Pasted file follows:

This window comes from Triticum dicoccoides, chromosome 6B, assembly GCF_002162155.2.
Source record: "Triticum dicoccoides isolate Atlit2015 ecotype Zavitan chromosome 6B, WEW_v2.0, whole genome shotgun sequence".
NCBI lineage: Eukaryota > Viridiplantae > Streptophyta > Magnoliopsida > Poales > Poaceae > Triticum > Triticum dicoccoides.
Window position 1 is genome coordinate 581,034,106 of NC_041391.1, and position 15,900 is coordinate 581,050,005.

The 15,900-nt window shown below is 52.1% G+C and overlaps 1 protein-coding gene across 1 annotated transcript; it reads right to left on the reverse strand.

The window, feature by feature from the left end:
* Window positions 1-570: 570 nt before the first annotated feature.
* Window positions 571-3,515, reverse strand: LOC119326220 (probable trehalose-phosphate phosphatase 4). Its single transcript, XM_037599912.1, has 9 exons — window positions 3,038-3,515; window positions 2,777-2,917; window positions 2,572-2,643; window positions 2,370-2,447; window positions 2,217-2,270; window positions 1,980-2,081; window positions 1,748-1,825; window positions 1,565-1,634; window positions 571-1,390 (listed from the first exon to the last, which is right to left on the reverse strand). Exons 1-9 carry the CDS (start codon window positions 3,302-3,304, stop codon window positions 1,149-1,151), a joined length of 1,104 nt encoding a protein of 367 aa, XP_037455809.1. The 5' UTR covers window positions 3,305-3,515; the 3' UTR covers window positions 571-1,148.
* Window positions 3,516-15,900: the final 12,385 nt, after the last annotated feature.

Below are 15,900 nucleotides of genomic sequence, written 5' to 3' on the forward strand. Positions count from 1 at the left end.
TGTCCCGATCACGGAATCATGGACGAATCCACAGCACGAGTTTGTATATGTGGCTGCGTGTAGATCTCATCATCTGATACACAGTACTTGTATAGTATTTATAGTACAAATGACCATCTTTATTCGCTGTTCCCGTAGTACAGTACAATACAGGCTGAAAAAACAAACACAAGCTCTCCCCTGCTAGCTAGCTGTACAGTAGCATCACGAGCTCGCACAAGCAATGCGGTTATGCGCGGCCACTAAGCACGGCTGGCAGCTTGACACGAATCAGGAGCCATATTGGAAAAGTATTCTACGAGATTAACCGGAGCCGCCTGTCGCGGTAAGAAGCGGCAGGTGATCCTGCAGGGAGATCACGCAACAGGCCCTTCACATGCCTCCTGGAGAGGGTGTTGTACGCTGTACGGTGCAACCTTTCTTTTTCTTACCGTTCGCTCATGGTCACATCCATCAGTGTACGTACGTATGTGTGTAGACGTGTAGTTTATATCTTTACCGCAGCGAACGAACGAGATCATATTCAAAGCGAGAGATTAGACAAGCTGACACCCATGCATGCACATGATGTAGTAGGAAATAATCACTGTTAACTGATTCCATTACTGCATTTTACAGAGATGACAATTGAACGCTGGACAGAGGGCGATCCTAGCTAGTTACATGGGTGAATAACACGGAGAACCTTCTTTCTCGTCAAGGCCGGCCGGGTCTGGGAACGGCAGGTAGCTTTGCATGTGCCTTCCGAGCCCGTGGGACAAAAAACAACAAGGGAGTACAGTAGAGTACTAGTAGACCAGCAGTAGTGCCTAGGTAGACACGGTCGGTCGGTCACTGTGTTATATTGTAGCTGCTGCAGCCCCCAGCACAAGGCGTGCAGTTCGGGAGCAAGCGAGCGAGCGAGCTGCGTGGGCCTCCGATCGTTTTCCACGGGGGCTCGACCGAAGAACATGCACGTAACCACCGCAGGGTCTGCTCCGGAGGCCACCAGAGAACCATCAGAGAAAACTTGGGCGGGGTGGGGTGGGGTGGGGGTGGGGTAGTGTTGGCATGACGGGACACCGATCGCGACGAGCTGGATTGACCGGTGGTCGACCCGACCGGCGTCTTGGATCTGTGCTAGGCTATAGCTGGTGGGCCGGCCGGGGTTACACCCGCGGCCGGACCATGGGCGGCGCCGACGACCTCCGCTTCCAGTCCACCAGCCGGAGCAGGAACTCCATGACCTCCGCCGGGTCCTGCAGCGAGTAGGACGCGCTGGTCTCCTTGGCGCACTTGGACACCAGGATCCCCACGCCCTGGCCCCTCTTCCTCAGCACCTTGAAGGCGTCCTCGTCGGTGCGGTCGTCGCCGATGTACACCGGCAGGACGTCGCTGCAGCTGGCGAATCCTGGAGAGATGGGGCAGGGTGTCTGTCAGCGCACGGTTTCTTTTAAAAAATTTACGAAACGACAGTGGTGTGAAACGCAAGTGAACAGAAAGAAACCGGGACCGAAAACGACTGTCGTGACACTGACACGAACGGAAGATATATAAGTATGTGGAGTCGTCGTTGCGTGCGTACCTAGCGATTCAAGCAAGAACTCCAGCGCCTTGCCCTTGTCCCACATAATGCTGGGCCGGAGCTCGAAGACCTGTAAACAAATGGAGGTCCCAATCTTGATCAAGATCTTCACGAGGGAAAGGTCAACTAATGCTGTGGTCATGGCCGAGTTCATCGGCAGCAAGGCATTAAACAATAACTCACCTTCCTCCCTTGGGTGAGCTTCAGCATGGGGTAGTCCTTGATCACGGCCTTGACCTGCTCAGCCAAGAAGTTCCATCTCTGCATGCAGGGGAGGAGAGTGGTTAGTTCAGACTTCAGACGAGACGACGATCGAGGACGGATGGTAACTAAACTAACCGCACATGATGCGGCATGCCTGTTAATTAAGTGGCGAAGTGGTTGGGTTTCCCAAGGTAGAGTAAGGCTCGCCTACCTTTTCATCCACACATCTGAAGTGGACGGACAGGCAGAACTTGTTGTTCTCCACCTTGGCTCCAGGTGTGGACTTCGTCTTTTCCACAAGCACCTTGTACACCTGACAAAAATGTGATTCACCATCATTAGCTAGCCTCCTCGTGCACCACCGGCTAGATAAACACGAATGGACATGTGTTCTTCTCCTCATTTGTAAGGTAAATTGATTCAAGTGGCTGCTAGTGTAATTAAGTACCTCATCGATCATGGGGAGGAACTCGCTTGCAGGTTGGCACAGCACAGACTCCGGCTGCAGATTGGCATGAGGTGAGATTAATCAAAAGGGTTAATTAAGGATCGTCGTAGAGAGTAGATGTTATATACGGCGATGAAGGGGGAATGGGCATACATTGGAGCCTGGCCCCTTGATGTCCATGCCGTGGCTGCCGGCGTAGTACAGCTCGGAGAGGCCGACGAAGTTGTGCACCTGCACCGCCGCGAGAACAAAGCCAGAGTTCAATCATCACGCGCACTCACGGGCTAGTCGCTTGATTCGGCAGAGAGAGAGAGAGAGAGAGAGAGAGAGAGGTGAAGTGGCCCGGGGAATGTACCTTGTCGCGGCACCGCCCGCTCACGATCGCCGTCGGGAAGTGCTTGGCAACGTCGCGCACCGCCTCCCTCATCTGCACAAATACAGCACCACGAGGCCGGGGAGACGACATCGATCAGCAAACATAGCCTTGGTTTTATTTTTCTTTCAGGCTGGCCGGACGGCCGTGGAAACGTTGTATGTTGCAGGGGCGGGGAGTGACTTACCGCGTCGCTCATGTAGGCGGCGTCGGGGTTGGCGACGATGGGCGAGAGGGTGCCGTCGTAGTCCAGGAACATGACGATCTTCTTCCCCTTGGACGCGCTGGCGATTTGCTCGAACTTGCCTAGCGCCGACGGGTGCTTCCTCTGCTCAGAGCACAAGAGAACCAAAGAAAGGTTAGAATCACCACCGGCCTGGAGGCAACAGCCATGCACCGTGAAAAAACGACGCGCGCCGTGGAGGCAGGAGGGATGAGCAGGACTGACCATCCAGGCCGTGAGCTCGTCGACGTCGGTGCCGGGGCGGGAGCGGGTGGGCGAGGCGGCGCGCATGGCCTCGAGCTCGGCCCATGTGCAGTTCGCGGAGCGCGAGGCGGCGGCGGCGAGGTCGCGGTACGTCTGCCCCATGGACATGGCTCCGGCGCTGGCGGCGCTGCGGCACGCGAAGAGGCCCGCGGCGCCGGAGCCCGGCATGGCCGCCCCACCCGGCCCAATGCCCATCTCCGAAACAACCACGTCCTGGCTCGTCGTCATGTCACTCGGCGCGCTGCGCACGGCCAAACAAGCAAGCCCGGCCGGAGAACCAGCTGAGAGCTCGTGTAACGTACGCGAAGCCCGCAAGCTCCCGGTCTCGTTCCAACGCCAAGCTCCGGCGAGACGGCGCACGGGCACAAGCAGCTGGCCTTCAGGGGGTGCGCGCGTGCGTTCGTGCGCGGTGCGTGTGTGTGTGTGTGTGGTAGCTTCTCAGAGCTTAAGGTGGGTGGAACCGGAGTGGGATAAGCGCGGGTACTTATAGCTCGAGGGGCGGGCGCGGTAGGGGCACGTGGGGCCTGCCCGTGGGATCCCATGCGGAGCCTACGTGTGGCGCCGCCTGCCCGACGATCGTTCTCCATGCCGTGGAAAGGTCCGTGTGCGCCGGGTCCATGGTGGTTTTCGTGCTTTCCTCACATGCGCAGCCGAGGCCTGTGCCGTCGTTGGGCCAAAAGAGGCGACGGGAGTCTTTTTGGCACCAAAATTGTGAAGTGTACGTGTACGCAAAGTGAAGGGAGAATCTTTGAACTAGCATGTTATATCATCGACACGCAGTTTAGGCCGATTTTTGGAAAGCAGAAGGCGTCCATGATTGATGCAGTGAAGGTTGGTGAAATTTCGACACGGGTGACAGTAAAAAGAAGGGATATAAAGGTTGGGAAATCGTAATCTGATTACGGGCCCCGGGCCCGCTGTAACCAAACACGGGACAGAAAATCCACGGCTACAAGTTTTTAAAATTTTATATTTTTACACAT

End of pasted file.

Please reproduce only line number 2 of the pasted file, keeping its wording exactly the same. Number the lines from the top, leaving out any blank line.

Source record: "Triticum dicoccoides isolate Atlit2015 ecotype Zavitan chromosome 6B, WEW_v2.0, whole genome shotgun sequence".